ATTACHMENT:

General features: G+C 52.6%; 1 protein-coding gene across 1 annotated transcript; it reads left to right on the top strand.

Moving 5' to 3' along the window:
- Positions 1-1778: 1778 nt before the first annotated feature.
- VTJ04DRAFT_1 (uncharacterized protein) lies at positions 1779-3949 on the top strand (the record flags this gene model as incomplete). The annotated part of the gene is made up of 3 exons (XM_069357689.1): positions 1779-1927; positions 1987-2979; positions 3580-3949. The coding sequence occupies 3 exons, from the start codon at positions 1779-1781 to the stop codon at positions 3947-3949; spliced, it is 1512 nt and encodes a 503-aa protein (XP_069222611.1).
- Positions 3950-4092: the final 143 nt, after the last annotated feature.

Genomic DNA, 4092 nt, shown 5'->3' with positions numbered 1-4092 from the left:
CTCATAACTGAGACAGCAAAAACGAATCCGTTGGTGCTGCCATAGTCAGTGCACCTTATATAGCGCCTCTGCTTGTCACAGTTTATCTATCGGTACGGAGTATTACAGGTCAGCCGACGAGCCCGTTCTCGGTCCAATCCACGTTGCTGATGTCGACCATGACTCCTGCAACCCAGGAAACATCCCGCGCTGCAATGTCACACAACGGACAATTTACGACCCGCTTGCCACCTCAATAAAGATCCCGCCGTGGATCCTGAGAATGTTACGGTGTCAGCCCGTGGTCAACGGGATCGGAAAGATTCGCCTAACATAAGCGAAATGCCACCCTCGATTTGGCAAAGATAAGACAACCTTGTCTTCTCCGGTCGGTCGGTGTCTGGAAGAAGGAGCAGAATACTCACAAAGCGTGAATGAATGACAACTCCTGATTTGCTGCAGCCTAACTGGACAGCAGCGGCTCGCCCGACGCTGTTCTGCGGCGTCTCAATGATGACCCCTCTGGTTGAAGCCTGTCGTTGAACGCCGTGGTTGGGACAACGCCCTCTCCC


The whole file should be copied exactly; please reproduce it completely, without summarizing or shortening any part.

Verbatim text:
General features: G+C 52.6%; 1 protein-coding gene across 1 annotated transcript; it reads left to right on the top strand.

Moving 5' to 3' along the window:
- Positions 1-1778: 1778 nt before the first annotated feature.
- VTJ04DRAFT_1 (uncharacterized protein) lies at positions 1779-3949 on the top strand (the record flags this gene model as incomplete). The annotated part of the gene is made up of 3 exons (XM_069357689.1): positions 1779-1927; positions 1987-2979; positions 3580-3949. The coding sequence occupies 3 exons, from the start codon at positions 1779-1781 to the stop codon at positions 3947-3949; spliced, it is 1512 nt and encodes a 503-aa protein (XP_069222611.1).
- Positions 3950-4092: the final 143 nt, after the last annotated feature.

Genomic DNA, 4092 nt, shown 5'->3' with positions numbered 1-4092 from the left:
CTCATAACTGAGACAGCAAAAACGAATCCGTTGGTGCTGCCATAGTCAGTGCACCTTATATAGCGCCTCTGCTTGTCACAGTTTATCTATCGGTACGGAGTATTACAGGTCAGCCGACGAGCCCGTTCTCGGTCCAATCCACGTTGCTGATGTCGACCATGACTCCTGCAACCCAGGAAACATCCCGCGCTGCAATGTCACACAACGGACAATTTACGACCCGCTTGCCACCTCAATAAAGATCCCGCCGTGGATCCTGAGAATGTTACGGTGTCAGCCCGTGGTCAACGGGATCGGAAAGATTCGCCTAACATAAGCGAAATGCCACCCTCGATTTGGCAAAGATAAGACAACCTTGTCTTCTCCGGTCGGTCGGTGTCTGGAAGAAGGAGCAGAATACTCACAAAGCGTGAATGAATGACAACTCCTGATTTGCTGCAGCCTAACTGGACAGCAGCGGCTCGCCCGACGCTGTTCTGCGGCGTCTCAATGATGACCCCTCTGGTTGAAGCCTGTCGTTGAACGCCGTGGTTGGGACAACGCCCTCTCCC